One of the most popular traditional Chinese arts, Ti Jian Zi, known in the western world as shuttlecock kicking, requires a great deal of skill and practice.
The game of shuttlecock kicking is believed to have been invented sometime during the Han Dynasty (206 BC – 220 AD) and gradually increased in popularity, to a point where shops that specialized in the making of shuttlecocks began appearing all over China. The art of shuttlecock kicking reached its climax during the Qing Dynasty, when competitions were held between masters of the game from all over the country.
The shuttlecock is basically just a coin wrapped in cloth, with a punch of feather inserted through a hole. The feathers slow the coin down as it descends. There are a variety of shuttlecock kicking techniques and styles, but they all aim to keep the shuttlecock in the air, for as long as possible.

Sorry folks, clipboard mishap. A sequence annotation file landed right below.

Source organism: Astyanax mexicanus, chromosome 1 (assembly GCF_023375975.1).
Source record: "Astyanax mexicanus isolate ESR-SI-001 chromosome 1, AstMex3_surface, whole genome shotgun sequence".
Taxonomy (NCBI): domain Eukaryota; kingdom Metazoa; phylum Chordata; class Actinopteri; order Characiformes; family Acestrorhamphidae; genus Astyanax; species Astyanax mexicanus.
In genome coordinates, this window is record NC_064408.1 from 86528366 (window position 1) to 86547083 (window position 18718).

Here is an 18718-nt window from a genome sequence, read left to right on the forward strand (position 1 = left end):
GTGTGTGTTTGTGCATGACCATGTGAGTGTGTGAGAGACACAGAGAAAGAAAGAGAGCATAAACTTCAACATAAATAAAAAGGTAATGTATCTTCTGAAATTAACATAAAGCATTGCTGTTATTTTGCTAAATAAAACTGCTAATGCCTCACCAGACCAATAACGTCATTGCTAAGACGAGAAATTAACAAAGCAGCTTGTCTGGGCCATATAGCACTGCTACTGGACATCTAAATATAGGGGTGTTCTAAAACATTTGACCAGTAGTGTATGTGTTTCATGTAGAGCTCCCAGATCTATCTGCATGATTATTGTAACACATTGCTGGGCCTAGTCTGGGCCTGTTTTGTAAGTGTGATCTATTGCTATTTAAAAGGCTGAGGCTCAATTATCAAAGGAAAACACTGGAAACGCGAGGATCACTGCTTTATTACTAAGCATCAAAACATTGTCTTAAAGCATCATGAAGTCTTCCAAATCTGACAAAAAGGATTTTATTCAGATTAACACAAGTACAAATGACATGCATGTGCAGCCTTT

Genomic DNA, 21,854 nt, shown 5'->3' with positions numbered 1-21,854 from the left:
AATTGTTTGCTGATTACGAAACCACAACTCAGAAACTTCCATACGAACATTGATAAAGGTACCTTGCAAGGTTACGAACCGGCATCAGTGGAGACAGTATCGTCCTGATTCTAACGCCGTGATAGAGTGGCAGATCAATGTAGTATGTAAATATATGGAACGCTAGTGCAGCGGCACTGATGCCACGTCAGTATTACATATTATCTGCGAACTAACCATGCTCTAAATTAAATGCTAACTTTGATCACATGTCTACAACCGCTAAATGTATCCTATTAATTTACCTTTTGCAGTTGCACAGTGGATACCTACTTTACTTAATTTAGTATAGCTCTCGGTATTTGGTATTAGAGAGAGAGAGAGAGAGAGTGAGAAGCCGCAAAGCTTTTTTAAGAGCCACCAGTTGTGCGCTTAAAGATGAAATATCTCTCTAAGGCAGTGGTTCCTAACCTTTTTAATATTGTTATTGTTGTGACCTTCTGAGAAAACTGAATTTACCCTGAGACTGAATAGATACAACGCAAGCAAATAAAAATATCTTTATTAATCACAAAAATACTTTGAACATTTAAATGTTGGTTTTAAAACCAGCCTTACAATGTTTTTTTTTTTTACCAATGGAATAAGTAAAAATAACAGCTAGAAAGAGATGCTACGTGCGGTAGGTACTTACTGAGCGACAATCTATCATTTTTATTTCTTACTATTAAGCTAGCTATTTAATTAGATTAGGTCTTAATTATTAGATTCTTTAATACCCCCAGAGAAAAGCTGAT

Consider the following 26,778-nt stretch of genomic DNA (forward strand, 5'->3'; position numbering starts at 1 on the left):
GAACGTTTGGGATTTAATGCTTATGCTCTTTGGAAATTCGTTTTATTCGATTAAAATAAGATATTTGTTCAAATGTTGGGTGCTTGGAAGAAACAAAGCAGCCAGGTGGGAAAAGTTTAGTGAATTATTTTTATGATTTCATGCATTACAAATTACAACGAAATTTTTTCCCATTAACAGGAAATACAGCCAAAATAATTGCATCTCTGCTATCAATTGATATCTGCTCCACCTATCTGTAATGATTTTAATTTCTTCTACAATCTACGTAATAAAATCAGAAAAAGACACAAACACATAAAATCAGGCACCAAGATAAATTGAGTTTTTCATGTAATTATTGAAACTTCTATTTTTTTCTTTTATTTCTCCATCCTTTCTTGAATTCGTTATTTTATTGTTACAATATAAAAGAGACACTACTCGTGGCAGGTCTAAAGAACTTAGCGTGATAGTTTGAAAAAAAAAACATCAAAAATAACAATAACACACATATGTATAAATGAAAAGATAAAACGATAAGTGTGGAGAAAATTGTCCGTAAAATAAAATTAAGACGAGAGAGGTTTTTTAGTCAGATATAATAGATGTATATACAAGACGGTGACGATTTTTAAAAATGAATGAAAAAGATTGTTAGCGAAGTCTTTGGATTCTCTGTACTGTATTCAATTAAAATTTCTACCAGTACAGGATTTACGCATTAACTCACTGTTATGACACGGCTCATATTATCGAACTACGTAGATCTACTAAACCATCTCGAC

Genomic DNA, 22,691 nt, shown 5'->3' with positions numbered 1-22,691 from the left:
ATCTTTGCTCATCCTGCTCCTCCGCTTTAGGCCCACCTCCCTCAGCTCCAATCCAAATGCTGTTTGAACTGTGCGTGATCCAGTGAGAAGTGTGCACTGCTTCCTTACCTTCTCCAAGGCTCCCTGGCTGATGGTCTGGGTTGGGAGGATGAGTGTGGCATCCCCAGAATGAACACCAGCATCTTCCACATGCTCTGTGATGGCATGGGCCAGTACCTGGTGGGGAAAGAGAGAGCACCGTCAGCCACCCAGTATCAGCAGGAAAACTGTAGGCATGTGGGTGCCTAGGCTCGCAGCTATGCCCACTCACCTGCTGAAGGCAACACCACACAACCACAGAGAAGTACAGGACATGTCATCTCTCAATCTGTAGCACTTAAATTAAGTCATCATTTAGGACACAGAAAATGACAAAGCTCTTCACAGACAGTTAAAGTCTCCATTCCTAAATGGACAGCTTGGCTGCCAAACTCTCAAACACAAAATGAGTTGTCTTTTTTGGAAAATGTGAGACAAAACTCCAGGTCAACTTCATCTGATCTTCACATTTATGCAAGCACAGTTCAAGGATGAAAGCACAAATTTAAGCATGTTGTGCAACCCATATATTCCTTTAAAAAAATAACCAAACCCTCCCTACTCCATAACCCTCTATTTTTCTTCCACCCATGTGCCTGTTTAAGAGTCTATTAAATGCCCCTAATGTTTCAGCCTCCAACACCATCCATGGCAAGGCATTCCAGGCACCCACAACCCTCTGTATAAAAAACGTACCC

Shuttlecock kicking requires players to kick the shuttlecock with their inner ankle, either by themselves, or to other players. While beginners struggle to even keep the damn thing in the air, some masters reach an amazing level of skill that allows them to execute unbelievable moves.
Since shuttlecock keepie-ups only requires a shuttlecock and a small area to practice, it remains one of the most popular kids games, but it’s also practiced by adults and senior citizens. It’s not only great fun, but also provides good exercise.
A national shuttlecock tournament has been held in China, every year since 1987, and the ancient art has been growing in popularity outside the country’s borders.